Getting Back My Scholarship?

Discussion in 'ROTC' started by Stanford17, Apr 14, 2014.

  1. Stanford17

    Stanford17 New Member

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    Hello,

    (skip to last paragraph for shortened version)

    Having received a near perfect SAT and strait As in AP classes, I had always hoped of attending a top college. I realized that I needed a full scholarship to attend one of these, and I found the ROTC scholarship. I was never the athletic type, but I figured "what the hell" and sent off an application to ROTC. Turns out they liked me, since I was almost immediately given an ISR scholarship. And I got into Stanford!!

    Coming from Arizona, it was a bit of a culture shock to suddenly be up north, far from home, surrounded by genii, and being in a military bootcamp (I'm not the physical/athletic/aggressive type!). On the first day of orientation, after experiencing waking up at 4:30AM and working all through the day until 10PM, and getting yelled at constantly by drill sergeants, and being the smallest/slowest/weakest/worst midshipman in the unit, I decided that I didn't care about anything and just wanted to go home and attend a state school. Now upon reflecting on the whole situation, I think it was just high-school-senior-goes-away-to-college-wanting-to-go-home homesickness. It wasn't that I didn't like the ROTC program, but I was just having troubles adapting to all the changes, like most college freshmen. Long story short, a few months or so ago I gave up my scholarship and transferred to a state school. I got 45 credits from AP that Stanford wouldn't give me, so I guess it is not that bad of a deal. However, I am beginning to regret this. Kids here clearly don't care, yet they all think they're going to be orthopedic surgeons. I can't stand being around baselessly arrogant little toads. At Stanford, everyone was truly intelligent, so the atmosphere was one of intellectual stimulation, not trying (and failing) to show off.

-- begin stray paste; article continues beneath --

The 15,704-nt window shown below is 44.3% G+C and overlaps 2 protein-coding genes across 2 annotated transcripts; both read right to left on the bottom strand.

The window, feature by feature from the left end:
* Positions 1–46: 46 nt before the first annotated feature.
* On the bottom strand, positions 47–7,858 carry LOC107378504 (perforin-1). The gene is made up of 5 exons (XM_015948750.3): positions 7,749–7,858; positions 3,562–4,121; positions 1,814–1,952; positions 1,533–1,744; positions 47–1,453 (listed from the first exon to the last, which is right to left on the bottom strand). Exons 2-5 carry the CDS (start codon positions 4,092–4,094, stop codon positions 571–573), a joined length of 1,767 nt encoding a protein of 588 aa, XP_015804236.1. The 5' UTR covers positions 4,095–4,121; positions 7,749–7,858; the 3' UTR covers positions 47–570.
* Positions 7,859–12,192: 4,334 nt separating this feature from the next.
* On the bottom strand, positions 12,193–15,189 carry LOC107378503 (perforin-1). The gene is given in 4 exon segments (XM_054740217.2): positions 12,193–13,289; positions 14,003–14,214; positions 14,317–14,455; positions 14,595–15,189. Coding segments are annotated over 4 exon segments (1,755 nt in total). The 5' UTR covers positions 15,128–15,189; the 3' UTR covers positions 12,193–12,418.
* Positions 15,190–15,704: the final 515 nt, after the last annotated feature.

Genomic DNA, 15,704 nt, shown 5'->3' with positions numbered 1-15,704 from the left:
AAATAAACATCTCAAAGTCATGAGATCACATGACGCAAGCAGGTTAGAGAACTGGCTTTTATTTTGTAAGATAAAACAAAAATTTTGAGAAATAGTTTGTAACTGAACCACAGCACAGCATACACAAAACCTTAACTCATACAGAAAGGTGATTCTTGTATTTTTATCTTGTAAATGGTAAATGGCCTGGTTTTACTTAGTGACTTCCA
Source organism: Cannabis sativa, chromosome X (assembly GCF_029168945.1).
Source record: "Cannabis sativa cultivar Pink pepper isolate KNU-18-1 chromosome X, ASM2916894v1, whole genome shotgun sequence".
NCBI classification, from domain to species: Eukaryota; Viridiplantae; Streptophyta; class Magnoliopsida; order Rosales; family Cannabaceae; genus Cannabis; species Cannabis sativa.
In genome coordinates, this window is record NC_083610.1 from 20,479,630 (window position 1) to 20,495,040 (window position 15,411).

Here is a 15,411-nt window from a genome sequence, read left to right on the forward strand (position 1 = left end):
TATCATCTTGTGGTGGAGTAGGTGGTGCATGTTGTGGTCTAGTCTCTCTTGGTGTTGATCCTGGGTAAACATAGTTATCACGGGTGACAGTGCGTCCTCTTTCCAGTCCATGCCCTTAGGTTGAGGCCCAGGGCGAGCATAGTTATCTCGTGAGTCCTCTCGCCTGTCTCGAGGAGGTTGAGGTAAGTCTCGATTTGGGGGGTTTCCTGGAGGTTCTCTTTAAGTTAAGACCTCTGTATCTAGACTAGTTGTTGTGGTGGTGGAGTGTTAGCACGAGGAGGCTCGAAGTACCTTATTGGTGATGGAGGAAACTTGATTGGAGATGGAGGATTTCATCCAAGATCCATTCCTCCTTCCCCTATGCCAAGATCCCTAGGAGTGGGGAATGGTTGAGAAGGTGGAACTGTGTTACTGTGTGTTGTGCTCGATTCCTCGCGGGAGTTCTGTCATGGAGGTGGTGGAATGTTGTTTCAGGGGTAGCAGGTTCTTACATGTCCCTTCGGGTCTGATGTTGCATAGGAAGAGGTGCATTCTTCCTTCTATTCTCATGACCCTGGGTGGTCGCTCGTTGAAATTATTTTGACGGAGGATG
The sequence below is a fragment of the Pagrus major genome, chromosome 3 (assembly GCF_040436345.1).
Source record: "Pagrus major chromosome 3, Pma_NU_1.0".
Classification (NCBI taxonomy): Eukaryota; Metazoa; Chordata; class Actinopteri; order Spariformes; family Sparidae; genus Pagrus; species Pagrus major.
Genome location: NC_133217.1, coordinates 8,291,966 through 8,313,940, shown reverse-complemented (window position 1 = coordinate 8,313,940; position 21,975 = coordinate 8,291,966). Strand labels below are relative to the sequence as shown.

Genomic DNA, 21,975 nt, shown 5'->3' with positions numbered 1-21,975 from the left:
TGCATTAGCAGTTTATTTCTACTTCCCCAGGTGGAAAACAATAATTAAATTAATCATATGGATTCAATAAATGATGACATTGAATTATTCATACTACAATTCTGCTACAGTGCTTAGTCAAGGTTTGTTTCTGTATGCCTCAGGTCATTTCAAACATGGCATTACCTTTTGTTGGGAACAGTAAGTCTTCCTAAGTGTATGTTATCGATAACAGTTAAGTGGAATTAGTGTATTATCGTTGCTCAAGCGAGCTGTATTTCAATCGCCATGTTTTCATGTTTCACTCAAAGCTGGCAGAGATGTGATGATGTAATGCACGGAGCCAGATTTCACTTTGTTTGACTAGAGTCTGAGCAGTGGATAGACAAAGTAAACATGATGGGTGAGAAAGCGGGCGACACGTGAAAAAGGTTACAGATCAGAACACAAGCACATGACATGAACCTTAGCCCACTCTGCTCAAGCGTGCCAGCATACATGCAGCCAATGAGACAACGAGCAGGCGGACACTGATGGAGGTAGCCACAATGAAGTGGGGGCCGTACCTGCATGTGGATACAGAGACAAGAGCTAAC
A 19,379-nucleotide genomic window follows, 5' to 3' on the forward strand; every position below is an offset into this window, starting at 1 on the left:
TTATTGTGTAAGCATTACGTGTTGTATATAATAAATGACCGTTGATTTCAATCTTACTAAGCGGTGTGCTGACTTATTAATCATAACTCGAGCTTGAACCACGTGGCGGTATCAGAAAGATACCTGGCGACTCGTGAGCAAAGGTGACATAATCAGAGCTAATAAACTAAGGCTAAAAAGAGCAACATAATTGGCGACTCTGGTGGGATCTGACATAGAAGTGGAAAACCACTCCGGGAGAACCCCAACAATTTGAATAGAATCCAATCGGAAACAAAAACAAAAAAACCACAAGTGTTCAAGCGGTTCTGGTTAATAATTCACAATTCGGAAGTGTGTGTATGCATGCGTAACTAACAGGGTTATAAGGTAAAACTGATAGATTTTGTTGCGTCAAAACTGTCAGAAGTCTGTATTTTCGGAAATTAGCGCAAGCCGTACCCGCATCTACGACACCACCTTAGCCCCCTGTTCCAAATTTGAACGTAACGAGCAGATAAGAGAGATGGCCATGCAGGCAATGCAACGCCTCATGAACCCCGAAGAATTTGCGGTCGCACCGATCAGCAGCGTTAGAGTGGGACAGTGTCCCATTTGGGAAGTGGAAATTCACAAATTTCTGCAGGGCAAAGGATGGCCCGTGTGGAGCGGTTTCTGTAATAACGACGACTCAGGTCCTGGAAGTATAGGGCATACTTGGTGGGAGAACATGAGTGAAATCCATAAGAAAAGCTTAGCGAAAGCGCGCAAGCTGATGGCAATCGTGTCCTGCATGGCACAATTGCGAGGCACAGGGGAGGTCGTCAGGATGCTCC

Anyways, my question boils down to this: Is there any possibility to go back to the ROTC unit at Stanford/Berkeley/UCLA with the scholarship after having dropped out? I did leave on good terms, for what that's worth. Also, I did voluntarily drop out, I was never approached and told to leave (in fact, it was quite the opposite). Thoughts? Thanks so much.
     
  2. Jcleppe

    Jcleppe Member

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    Not very likely.